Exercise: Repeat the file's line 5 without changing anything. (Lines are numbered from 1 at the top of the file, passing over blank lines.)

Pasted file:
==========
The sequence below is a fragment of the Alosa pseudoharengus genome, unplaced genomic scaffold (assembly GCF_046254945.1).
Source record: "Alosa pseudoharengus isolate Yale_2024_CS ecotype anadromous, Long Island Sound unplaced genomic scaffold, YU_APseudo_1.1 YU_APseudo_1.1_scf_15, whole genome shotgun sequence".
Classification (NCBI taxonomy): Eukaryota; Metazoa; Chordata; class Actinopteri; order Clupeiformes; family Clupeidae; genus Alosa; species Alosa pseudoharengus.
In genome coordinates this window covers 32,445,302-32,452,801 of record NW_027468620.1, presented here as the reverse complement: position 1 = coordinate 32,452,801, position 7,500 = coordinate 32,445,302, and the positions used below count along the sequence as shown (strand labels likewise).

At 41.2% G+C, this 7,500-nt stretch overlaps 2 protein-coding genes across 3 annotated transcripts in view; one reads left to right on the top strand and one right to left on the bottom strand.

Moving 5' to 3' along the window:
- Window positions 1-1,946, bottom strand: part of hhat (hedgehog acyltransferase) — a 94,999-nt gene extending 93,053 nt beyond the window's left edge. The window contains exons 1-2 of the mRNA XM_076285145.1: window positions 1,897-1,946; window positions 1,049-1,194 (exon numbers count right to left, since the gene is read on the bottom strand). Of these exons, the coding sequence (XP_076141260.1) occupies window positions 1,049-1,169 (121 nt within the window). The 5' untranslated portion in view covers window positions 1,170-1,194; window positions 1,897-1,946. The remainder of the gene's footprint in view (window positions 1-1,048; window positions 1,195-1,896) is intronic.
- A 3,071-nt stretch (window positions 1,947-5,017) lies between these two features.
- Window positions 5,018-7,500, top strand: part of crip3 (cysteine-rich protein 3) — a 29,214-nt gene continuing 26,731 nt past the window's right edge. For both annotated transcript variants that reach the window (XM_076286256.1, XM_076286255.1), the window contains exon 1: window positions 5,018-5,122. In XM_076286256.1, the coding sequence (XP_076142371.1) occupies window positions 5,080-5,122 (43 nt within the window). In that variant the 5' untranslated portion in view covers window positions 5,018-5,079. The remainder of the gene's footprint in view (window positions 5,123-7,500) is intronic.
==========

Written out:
At 41.2% G+C, this 7,500-nt stretch overlaps 2 protein-coding genes across 3 annotated transcripts in view; one reads left to right on the top strand and one right to left on the bottom strand.